(TNS) - The Thomas fire that roared through Ventura and Santa Barbara counties in December broke records, becoming the state’s largest wildfire in recorded history. But not for long. This month, the Mendocino Complex fire in Northern California broke a record for acres burned. Will the record be broken in another few months or sometime next year? It seems possible, given what fire officials and state leaders say about California’s heightened wildfire risk because of the effects of climate change.
“This is part of a trend, a new normal, that we’ve got to deal with,” Gov. Jerry Brown said at a news conference with fire officials last week. To that end, he added, the state needs to reexamine how it manages forests, where and how it builds houses and how much to invest in fire protection services.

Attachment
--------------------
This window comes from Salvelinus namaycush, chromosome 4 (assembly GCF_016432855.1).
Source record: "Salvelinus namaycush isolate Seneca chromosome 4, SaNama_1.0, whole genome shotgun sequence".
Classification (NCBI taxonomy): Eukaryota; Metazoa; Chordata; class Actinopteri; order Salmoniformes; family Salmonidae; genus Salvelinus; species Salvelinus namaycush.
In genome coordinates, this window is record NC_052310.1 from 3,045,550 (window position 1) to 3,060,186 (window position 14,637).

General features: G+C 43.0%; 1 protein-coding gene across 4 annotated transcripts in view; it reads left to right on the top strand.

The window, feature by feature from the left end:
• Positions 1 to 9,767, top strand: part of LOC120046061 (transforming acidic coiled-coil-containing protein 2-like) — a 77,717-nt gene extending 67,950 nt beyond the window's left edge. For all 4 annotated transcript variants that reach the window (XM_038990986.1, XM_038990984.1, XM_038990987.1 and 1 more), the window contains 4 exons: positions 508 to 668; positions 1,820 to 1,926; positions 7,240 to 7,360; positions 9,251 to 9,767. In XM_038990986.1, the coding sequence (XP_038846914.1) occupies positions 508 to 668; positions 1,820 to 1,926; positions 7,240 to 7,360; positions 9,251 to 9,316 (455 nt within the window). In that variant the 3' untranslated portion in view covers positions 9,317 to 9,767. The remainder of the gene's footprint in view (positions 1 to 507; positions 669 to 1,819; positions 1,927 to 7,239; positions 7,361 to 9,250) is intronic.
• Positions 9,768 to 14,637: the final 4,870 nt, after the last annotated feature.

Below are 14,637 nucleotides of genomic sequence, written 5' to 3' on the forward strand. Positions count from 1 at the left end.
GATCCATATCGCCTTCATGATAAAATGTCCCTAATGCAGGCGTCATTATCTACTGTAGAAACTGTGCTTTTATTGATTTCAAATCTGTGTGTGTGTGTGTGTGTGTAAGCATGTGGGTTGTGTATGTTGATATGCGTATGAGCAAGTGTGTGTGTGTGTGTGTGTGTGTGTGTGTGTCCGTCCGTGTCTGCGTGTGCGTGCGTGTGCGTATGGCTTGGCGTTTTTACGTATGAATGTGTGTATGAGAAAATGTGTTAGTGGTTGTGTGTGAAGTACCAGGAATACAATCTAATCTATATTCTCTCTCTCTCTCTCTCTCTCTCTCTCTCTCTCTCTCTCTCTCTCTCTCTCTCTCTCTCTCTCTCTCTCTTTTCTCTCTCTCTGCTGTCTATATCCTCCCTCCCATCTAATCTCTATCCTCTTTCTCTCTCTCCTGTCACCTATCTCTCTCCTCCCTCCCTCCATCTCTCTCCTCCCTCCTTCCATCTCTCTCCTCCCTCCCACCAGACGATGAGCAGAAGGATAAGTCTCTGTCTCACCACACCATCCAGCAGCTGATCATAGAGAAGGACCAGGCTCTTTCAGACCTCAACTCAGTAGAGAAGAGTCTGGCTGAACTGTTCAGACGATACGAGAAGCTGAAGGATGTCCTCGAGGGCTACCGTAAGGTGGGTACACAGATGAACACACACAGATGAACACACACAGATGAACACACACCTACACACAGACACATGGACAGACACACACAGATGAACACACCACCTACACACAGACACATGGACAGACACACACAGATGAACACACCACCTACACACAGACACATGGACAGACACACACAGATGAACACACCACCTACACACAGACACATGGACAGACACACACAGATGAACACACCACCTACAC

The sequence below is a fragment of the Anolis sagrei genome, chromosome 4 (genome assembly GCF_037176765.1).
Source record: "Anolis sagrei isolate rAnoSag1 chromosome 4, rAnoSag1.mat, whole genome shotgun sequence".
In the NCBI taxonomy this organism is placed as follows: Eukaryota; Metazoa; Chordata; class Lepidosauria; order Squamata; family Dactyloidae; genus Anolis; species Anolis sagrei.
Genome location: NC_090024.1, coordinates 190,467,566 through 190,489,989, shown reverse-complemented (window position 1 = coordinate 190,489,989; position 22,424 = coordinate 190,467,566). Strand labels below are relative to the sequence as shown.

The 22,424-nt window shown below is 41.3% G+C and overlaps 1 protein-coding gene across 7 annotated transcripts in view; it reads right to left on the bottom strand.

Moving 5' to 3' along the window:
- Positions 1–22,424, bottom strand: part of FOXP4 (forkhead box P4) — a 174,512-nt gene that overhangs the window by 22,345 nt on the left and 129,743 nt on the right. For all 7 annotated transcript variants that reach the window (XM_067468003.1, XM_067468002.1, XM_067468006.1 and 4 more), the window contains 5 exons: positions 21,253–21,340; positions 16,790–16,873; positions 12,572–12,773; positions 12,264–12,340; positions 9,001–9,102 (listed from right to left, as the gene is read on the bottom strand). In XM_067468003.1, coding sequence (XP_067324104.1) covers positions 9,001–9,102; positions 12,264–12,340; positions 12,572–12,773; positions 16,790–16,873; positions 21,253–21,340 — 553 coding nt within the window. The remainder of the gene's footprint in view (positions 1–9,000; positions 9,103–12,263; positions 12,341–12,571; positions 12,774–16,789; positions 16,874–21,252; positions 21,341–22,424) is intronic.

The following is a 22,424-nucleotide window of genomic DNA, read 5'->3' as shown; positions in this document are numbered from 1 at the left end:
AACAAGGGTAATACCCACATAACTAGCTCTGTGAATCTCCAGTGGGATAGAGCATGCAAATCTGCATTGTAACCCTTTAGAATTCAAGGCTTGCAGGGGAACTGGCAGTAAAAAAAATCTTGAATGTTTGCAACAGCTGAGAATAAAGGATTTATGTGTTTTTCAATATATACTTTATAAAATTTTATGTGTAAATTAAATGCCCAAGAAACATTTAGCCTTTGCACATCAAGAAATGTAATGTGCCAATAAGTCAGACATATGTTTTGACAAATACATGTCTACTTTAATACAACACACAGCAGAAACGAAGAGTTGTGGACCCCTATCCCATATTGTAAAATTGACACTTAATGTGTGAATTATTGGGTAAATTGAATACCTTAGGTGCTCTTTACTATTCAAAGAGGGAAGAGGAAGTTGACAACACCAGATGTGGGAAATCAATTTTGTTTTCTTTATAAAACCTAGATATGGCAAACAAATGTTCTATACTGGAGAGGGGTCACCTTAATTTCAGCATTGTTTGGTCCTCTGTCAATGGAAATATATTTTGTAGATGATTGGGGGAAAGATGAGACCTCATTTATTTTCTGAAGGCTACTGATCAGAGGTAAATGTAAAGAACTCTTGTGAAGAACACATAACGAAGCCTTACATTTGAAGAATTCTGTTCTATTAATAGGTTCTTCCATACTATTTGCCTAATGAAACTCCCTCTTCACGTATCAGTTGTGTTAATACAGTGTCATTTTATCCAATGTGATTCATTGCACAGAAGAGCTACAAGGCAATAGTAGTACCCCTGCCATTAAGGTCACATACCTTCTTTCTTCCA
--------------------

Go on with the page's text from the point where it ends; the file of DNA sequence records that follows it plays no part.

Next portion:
California’s lawmakers have started grappling with some of these issues. They’re considering how much of the cost of fires sparked by electrical equipment should be paid by taxpayers and how much by utility companies; they’ve proposed stepped-up removal of the 129 million dead trees that fuel big wildfires. Earlier this year, the governor added nearly $100 million extra to the current budget to pay for thinning trees and for controlled burns, among other things.